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Collective Countdown Part 6: Oh Baby


I Ate Oklahoma is brought to you in part by:

WWelcome to #CollectiveCountdown. We’ve partnered with the developers of The Collective Kitchens + Cocktails to bring you interviews and info about the 11 chefs and concepts chosen for the soon-to-open Midtown food hall. Major thanks to Okie Pokie and Chick-n-Beer for sponsoring these posts.

“I cook a lot. A LOT,” said Michael Spencer. “I’m the kind of guy where, if I’m not happy with a dish, I’m up until 3 a.m. trying to figure out what went wrong, because it needs to be perfect.”

Spencer, who will open Oh Baby in The Collective, has decades of restaurant experience, but not always cooking in them.

“I’d like to throw some stuff out about how I graduated from the Cordon Bleu, but truthfully, I graduated from the school of hard knocks,” he said.

Chef Michael Spencer

His culinary career started as a dishwasher at age 13 in the same truckstop where his mom worked. When a cook got caught sleeping in the back, he was moved up to working the line at age 14.

His path led him through the original Applewoods and to a chain of American restaurants called J.J. Tippin’s Restaurant and Pie Pantry. He had ideas about being a chef, but that was well before chefs had the same cachet they hold today.

Traditional Dutch baby

“Becoming a chef meant working 10-12 hours a week for no money,” he said. “So I chose to take the management side.”

That career track sent him all over the country, but took him away from his son. So when Cheesecake Factory was expanding to Oklahoma City, he told his superiors it was his turn to choose and that brought him back to the metro.

How does this lead into Oh Baby? Well, Spencer’s son and daughter-in-law and a family friend knew his talents lay in the kitchen, having eaten plenty of his food, and they sent him information about The Collective.

“My problem was, it’s all been done,” he said. “But I remembered the day I was in Las Vegas and went to the Original Pancake House. I ordered something and the table next to me ordered a Dutch baby and I thought, ‘Sweet Jesus, what is that?’”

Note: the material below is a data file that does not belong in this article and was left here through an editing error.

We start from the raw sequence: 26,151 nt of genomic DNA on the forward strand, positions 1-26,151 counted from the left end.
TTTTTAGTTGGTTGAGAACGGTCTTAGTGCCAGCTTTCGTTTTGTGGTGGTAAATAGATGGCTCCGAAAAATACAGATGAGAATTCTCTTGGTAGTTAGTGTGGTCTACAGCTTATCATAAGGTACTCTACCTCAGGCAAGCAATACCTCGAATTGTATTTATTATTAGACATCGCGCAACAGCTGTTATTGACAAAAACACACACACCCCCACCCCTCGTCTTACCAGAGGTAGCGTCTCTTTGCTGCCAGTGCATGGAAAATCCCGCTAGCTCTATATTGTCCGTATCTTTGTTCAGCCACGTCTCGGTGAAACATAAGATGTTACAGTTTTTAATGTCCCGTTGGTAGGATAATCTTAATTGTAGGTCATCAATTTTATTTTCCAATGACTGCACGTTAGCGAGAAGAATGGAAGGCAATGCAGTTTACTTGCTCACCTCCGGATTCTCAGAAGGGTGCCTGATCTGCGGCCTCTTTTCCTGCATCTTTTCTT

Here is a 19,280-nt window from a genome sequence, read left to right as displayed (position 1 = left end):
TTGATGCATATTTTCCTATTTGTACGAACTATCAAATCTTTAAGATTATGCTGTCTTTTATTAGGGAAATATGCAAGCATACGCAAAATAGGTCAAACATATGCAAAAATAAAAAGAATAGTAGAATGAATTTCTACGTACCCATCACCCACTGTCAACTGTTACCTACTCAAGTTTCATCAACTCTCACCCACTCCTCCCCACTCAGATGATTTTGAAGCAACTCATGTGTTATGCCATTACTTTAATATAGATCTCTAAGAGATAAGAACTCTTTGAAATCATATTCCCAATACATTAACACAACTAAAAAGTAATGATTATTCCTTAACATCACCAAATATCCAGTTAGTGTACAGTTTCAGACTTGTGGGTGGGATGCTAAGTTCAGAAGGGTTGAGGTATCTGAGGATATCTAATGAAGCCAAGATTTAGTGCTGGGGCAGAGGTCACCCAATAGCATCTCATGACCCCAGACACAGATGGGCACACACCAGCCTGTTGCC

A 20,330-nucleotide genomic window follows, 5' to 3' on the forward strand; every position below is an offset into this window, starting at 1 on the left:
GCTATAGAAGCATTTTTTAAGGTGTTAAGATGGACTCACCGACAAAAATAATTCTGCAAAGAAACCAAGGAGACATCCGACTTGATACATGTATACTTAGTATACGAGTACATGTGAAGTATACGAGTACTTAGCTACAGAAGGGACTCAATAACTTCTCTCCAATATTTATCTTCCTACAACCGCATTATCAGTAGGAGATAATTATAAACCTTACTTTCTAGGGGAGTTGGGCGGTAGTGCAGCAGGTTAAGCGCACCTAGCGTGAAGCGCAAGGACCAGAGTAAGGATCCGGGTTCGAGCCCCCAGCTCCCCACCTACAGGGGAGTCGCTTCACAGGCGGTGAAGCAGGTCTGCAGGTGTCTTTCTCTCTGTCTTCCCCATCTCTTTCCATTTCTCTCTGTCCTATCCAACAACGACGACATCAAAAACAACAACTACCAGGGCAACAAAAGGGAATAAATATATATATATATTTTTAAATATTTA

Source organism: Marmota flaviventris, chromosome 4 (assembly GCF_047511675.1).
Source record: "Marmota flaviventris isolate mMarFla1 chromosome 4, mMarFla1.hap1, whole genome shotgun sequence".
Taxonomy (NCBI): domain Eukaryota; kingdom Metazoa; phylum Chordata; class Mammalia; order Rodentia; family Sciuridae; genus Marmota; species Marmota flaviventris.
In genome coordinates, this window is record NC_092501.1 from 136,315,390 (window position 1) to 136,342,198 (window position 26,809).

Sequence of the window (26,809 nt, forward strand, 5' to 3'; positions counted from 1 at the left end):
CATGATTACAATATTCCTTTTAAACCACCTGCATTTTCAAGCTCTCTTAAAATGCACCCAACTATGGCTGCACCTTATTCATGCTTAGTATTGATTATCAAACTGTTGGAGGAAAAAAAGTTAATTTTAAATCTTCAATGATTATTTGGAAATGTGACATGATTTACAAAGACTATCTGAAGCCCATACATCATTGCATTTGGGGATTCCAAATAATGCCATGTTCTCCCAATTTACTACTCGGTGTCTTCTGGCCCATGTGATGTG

Lemon custard Dutch baby

He went back the next day and ordered one for himself. Then he started making them for Sunday breakfasts. And when his friends and family said he should start his own stall in The Collective, he decided to bring this delicacy to the masses.

“Everybody has their own idea of what a Dutch baby is, but for all intents and purposes it’s a fluffy, baked German-style pancake,” he said. “It’s a hybrid of a crepe, a souffle and a pancake.”

And like most breakfast pastries, Dutch babies are an excellent delivery system for a variety of flavors.

“Alone it’s fine. It’s better than fine. But when you dress it up, you can have a lot of fun,” Spencer said.

Which means visitors to The Collective will be able to try the traditional Dutch baby, with a bit of powdered sugar and a squeeze of lemon alongside versions with tart lemon custard, fresh blueberries, mint and a dollop of cream or on with mango chutney, pulled pork and candied bacon.

Savory fried egg and hot sauce Dutch baby

The one I’m most excited to try is Spencer’s salmon lox with finely diced red onion, arugula and everything bagel seasoning. He’s even planning one that might forever unseat Strawberries Newport from the OKC Festival of the Arts.

“I also want to do a rotating baby of the day, pulling ingredients from our stallmates, so we can highlight them, as well,” Spencer said.

Be sure to come back next week for another #CollectiveCountdown, brought to you by Okie Pokie and Chick-n-Beer. And keep an eye on thecollectiveokc.com for more info as the food hall prepares to open.

About the Author

Founder and Eater-in-Chief of I Ate Oklahoma, Greg Elwell has been reviewing restaurants and writing about Oklahoma’s food culture for more than a decade. Where a normal person orders one meal, this guy gets three. He is almost certainly going to die young and those who love him most are fairly ambivalent about it. You can email Greg at greg@iateoklahoma.com.